London Fashion Week S/S 2016: Marques’Almeida Keeping it Real, Raw, and Personal
This season the ubiquitous garment of the spring 2016 fashion week season is absolutely positively the frayed-edge denim shirt from SPACE designers Marques’Almeida. Everyone has one on. I would link to it, but we’ve sold through ours. Instead, I’ll link to the still-in-stock pink Marques’Almeida frayed denim dress that is often worn as a shirt, because plenty of fashion week people are wearing that, too.
This award-winning duo is totally having a moment, and when we got inside the raw warehouse space out in Islington, we found out what the next moment is going to be about.
The words on a printed one-sheets waiting for us on our chairs revealed the initial musical inspiration behind the collection (hint: a piano, an album title that was a poem, and almost always a spaghetti-strap slip dress) and related a shared urge between co-designers Marta Marques and Paulo Almeida to stay connected to their roots.
What would you do if you felt compelled to ground yourself to home but you were, at the same time, totally committed to moving forward? You might call on your friends. Here’s what happened when they did that, and what happened on the runway after that.
Marques and Almeida turn to music and to their community often.
When I spoke to them in July about the sculptural denim and brocade in their fall collection, they mentioned singer and songwriter Fiona Apple, but almost as an aside. I didn’t even include the reference in the interview. But actually, the singer’s contralto ’90s alt rock had been inspiring those feelings of staying raw, personal, and real during the fever-pitch buzz surrounding their LVMH award and the increased exposure it yielded.
Around the same time, they returned to some images they had received from a friend who is also their fit model and photographer. Alice (no last name is given) shared some pictures she had taken of her friend, Jaz (also just one name) just as Jaz was preparing to leave England to go to America. The pictures said a lot to the pair about “youth, excitement, spontaneity, and a multitude of possibilities;” they represented a crucible. The designers used one of them as their invitation; it’s pictured here as it arrived at my hotel.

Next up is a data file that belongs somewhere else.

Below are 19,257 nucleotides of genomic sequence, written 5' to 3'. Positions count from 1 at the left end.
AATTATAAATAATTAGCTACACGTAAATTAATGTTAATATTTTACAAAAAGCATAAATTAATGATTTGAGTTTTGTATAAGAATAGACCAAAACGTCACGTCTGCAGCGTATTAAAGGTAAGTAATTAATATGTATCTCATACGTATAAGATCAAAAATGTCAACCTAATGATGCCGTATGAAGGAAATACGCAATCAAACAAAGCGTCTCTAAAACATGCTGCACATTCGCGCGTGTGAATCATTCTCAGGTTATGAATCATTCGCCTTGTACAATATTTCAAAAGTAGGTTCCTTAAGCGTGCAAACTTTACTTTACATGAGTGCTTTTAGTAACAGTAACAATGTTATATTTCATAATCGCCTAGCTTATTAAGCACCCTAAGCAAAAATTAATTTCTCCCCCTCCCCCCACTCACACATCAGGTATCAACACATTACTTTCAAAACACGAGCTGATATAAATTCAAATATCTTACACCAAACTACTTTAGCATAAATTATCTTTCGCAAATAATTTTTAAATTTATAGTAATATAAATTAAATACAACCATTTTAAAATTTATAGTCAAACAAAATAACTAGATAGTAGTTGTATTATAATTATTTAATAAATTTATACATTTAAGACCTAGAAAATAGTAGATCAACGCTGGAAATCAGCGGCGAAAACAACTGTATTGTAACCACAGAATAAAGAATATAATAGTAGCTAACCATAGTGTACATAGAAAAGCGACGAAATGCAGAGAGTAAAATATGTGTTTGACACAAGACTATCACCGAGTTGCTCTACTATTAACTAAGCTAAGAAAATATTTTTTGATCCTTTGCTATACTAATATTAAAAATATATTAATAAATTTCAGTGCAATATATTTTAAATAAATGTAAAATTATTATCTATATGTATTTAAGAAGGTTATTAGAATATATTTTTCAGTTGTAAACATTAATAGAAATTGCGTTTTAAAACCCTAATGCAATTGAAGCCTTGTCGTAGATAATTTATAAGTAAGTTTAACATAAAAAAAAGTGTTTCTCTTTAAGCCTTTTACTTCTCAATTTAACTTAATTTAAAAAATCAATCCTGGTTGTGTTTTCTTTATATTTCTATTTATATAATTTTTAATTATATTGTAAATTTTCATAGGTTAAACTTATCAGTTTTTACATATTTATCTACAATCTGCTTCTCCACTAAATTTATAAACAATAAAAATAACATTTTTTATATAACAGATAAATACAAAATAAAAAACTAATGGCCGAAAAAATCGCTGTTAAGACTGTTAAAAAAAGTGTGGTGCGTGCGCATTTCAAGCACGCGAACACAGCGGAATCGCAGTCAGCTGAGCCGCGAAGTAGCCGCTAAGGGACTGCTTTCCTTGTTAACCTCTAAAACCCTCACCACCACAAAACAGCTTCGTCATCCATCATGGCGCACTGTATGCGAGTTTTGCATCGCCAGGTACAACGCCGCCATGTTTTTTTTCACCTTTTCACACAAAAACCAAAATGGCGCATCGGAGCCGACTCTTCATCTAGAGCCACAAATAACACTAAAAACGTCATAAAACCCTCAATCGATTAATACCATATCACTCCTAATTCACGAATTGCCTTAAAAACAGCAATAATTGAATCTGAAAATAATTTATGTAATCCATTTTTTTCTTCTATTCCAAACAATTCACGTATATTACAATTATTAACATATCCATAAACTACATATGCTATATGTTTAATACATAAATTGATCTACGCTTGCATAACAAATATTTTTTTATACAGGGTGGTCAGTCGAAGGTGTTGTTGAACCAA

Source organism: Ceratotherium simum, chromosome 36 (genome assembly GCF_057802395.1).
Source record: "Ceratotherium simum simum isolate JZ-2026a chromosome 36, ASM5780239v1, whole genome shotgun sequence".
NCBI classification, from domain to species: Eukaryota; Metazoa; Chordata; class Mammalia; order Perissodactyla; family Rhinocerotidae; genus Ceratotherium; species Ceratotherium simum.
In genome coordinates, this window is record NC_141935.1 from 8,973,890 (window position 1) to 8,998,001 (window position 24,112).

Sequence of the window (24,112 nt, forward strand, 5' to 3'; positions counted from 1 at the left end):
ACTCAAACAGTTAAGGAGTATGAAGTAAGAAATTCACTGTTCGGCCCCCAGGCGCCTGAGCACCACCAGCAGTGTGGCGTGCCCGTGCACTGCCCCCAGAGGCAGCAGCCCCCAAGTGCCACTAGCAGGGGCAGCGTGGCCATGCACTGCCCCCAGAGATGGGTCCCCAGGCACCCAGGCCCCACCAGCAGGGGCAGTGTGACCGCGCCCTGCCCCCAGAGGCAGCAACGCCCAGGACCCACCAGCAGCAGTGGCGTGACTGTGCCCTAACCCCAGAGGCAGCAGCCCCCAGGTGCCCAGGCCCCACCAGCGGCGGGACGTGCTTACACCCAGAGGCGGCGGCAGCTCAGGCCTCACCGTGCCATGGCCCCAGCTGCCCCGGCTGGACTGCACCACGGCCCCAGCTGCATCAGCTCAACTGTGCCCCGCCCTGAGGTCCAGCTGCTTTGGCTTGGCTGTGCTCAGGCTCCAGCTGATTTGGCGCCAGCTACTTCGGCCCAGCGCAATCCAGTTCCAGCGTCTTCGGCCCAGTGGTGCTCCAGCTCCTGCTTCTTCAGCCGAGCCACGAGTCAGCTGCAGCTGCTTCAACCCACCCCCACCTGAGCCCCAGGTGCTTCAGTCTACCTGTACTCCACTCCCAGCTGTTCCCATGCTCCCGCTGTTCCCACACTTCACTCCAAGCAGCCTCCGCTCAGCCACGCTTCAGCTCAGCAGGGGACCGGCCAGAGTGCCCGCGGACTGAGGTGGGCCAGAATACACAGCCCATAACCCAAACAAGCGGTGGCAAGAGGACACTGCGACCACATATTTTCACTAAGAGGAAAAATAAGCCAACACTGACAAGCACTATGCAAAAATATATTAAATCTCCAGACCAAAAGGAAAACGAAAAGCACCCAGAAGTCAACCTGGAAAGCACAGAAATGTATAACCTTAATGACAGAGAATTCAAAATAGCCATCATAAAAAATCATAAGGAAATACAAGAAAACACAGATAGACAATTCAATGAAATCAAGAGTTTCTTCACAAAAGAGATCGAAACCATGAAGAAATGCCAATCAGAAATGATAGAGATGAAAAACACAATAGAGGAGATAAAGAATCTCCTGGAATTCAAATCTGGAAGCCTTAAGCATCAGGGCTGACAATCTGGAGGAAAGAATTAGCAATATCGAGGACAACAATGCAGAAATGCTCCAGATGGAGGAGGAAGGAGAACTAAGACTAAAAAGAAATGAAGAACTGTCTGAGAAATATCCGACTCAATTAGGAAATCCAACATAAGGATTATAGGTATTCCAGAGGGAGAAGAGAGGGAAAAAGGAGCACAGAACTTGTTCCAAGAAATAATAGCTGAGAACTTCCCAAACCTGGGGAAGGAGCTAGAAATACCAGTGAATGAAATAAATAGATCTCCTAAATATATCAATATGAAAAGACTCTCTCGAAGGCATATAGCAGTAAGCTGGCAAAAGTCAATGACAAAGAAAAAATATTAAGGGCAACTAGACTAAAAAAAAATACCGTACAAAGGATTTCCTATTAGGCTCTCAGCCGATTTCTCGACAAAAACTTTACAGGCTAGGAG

Together those elements—the music, the muses, the images—became chiffon, lace, slubby linen, florals, hot pink, brown, silk and yes, denim.
After six seasons of showing within the British Fashion Council’s New Gen set-up, which is designed to make it easier (and possible) for promising new designers to present, Marques’Almeida chose their own venue and produced their show this time around. The gritty white and largely undone, industrial setting had a way of making the very Fiona-like models seem abstracted. Not exactly dreamy, but not necessarily earthly either.
Instead of representing the end result of the need to connect, they represent the struggle—or maybe the journey. Because that’s actually what’s real and raw.
The printed statement we received ended by saying this season could not be any more honest, nor any more indicative of Marques and Almeida’s beginnings.
These clothes are about who the designers are in their heart of hearts. They are ruffled and precious, and they are ripped and rough. They reminded me often of the pair’s connection to Spain. Some are sheer, others are sturdy. There were new items in the mix too: trench coats and moto jackets. Boxy shoulder bags to cart around and small strappy ones to disappear with. And shoes—sandals, mostly; thick soled and utilitarian but somehow spare, too.
These clothes are for wandering and direct routes. They’re for whenever you need to go back to who you always were.
Shop: current season Marques’Almeida at SPACE